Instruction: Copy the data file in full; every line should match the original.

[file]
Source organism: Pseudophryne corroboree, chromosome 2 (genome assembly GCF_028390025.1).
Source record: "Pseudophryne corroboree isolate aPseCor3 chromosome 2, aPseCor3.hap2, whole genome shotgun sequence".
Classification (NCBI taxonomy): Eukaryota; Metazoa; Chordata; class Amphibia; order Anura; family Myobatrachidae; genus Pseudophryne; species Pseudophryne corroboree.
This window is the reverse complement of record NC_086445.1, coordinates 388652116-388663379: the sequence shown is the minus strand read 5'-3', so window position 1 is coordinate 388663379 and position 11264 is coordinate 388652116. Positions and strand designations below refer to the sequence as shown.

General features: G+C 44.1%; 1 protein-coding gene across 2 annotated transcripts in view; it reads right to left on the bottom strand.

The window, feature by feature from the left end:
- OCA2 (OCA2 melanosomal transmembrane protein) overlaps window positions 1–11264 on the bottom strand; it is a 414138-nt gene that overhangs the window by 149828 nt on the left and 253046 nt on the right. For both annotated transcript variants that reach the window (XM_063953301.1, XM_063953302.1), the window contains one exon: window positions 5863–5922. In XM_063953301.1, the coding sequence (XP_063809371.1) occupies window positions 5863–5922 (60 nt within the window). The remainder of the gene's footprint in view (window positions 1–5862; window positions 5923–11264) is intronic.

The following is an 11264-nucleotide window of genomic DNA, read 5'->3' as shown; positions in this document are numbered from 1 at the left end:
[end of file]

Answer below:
Source organism: Pseudophryne corroboree, chromosome 2 (genome assembly GCF_028390025.1).
Source record: "Pseudophryne corroboree isolate aPseCor3 chromosome 2, aPseCor3.hap2, whole genome shotgun sequence".
Classification (NCBI taxonomy): Eukaryota; Metazoa; Chordata; class Amphibia; order Anura; family Myobatrachidae; genus Pseudophryne; species Pseudophryne corroboree.
This window is the reverse complement of record NC_086445.1, coordinates 388652116-388663379: the sequence shown is the minus strand read 5'-3', so window position 1 is coordinate 388663379 and position 11264 is coordinate 388652116. Positions and strand designations below refer to the sequence as shown.

General features: G+C 44.1%; 1 protein-coding gene across 2 annotated transcripts in view; it reads right to left on the bottom strand.

The window, feature by feature from the left end:
- OCA2 (OCA2 melanosomal transmembrane protein) overlaps window positions 1–11264 on the bottom strand; it is a 414138-nt gene that overhangs the window by 149828 nt on the left and 253046 nt on the right. For both annotated transcript variants that reach the window (XM_063953301.1, XM_063953302.1), the window contains one exon: window positions 5863–5922. In XM_063953301.1, the coding sequence (XP_063809371.1) occupies window positions 5863–5922 (60 nt within the window). The remainder of the gene's footprint in view (window positions 1–5862; window positions 5923–11264) is intronic.

The following is an 11264-nucleotide window of genomic DNA, read 5'->3' as shown; positions in this document are numbered from 1 at the left end: